Her job is therefore never a cause for concern—financially, or otherwise—despite the fact we are seldom shown evidence that she is good at her job. Whether it be sleeping with her boss, exposing her bare arse on live TV or using an interview segment to identify the paternity of her unborn child, Bridget makes mistakes but rarely suffers the consequences. Both her career progression and her resilience are characteristic, but that does not mean they are representative of the everywoman. Bridget’s trajectory is what distinguishes her from other women, it does not offer them a blueprint for the same succes: a hallmark of the #girlboss.
The #girlboss is aspirational, rather than attainable: usually coming from privilege but rarely choosing to recognise it as a contributing factor to her success. Modern day Bridget Jones does not appreciate this mentality as a product of the social media era, nor would she be overly concerned about performative politics—a Caitlin Moran retweet and a Fairtrade bar of chocolate is doing her bit. Amanda Mull writes, in an article about girl boss feminism for The Atlantic, “#Girlboss argued that the professional success of ambitious young women was a two-birds-one-stone type of activism: their pursuit of power could be rebranded as a righteous quest for equality, and the success of female executives and entrepreneurs would lift up the women below them.”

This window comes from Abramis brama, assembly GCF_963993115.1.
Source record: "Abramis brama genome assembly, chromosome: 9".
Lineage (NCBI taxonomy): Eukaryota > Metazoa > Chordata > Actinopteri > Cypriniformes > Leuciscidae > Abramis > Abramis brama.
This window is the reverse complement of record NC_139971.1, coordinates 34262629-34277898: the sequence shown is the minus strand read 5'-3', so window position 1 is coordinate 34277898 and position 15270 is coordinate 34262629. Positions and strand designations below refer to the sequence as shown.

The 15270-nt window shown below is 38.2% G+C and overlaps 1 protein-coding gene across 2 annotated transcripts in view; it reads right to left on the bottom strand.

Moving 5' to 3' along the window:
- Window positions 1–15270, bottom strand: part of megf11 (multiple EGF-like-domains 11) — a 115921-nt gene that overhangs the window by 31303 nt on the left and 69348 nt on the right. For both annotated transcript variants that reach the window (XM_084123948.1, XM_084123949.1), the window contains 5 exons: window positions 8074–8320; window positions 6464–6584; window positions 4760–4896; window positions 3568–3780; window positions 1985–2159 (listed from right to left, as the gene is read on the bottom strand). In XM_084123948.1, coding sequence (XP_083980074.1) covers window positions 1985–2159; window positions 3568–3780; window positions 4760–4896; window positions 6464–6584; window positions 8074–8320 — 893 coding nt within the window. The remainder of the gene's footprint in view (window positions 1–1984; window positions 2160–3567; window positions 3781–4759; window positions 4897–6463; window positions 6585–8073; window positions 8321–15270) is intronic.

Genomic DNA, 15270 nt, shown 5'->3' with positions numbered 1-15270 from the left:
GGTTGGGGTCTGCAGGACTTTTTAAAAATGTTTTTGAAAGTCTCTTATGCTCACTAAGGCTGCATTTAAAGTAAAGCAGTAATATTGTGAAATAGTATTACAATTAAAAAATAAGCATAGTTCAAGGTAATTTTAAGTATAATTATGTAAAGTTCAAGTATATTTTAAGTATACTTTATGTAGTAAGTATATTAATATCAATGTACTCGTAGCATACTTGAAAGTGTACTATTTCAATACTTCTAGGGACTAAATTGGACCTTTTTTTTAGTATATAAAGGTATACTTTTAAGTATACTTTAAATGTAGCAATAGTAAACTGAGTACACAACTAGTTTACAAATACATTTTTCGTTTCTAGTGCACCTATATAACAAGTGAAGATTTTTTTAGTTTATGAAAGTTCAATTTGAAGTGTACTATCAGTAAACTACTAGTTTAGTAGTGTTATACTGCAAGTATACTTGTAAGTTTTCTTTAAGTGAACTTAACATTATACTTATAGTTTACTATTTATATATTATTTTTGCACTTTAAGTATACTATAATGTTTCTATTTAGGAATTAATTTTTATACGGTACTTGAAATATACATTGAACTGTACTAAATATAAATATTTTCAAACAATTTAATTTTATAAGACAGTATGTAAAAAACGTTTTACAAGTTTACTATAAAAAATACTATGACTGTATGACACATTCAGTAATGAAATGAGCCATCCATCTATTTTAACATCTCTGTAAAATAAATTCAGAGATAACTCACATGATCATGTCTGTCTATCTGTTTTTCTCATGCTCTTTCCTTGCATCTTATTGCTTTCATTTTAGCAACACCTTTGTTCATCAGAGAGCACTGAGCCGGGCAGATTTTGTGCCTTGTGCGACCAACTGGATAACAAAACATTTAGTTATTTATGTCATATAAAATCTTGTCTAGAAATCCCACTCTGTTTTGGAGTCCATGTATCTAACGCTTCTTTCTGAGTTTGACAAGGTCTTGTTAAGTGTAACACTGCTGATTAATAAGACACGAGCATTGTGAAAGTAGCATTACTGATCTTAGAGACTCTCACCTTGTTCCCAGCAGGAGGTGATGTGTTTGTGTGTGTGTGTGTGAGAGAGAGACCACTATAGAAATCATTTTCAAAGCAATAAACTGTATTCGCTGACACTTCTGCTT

While the 2001 presentation of a walking, talking, eating woman on screen was empowering to a generation of women (sigh), the content of Bridget’s character still leaves much to be desired. She is, above all else, self-destructive, image-obsessed and comfortably floating in a class bubble. Cue the next markings of a girl boss—seeking glorification for living their life. As for injustices beyond her own experiences? They are someone else’s problem. Her version of activism is dropping off underwire bras and a suitcase full of galaxy to domestically abused Thai prisoners. Her version of radicalism is being a geriatric mother without a stable partner. It all goes wrong for silly old Bridget, but never in a life-altering or systemic way, relatively speaking.
Who exactly is Aghani-Heaney?